“The world, young man, is a tornado of colliding particles, inhabited by stones and gasses and a few scant blobs of gray matter suffering from delusions of grandeur.
“For generations, the men of the Prison believed we were the only biological beings in the universe. We even believed the Prison was the entire universe —that nothing else existed.
“You youngsters laugh — but put yourself in their shoes. This was everything they knew: walls, floors, ceilings, cells.
“The tanks that grow our young. The vending machines that dispense pills when we’re hungry, syringes when we’re sick.
“The snaketubes that suck us up and drop us into the firerooms when we got too old, or fall out of line.
“If that was all you knew, then why would you ever imagine a different world — a world beyond these walls, a world of sunlight and grass and running water. It would take a true genius to conceive such a thing. And even a genius has to start somewhere.
“Do you know how long it took the pre-Theorists even to locate the Libraries? And then to learn to read? And to deduce from what few books the Libraries held that a world existed — somewhere — beyond the Prison? That the Prison, as enormous and all-encompassing as it seems, amounts not to the sum breadth of the universe?
“Do you know how difficult it was for the first Theorist to write a single word of comprehensible prose?
“My young friend, think about the struggle those men had to wage against the violence and the willing ignorance of the anti-Theorists — before they could freely turn their gaze on the walls of the Prison, and ask the great questions of Theory: Where did the Prison come from? Why are we here?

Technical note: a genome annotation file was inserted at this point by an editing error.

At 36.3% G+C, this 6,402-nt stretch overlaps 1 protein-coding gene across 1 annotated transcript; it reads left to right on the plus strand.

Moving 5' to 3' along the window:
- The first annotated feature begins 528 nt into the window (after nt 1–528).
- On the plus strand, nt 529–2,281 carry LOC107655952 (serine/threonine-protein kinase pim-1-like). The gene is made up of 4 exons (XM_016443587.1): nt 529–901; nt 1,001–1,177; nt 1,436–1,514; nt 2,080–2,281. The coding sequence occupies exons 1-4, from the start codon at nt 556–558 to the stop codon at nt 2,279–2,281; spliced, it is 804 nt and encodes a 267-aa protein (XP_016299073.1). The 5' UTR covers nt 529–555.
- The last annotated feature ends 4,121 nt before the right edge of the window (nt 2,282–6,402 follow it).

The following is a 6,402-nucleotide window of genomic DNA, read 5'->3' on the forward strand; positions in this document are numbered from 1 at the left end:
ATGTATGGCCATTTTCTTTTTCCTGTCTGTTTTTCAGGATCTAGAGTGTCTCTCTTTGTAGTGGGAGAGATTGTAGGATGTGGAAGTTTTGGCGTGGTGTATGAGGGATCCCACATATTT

“And what might be out there?
“Unfortunately, since those early, heroic days, we men of Theory have lost sight of what’s important. We argue and argue and argue — chase our noses down endless flights of arcane minutiae, disputation, nitpickery — but I believe the matter is truly quite simple.
“There are only two possibilities.
“Either the universe is governed by righteousness, and we deserve to be in here…
“Or the world is a place where nothing means anything, and we are in here for no reason at all.
“If we do deserve to be here — if each prisoner earns his sentence while still in the tanks — then we don’t understand justice at all. Then justice is a monstrous thing, beyond the power of our poor brains to understand — something awful and obscure and deeply malignant.
“Yet, if we do not deserve to be here, then why would anyone have gone to such astounding lengths to build the Prison in the first place? To keep us locked up in here, for centuries? To run the lights and the tanks, the snaketubes and the vending machines (the operation of which not even the brightest men of Theory have ever managed to understand).
“The answer, the only answer possible, lies in the one thing we know for sure must exist outside these walls.
“And that, young man, is whoever, or whatever, built the Prison.”
Teacher, I’m sorry…but are you saying that Theory cannot answer the great questions?
“No. But I am saying there is one way, and one way only, for Theory to answer them.”
And what’s that?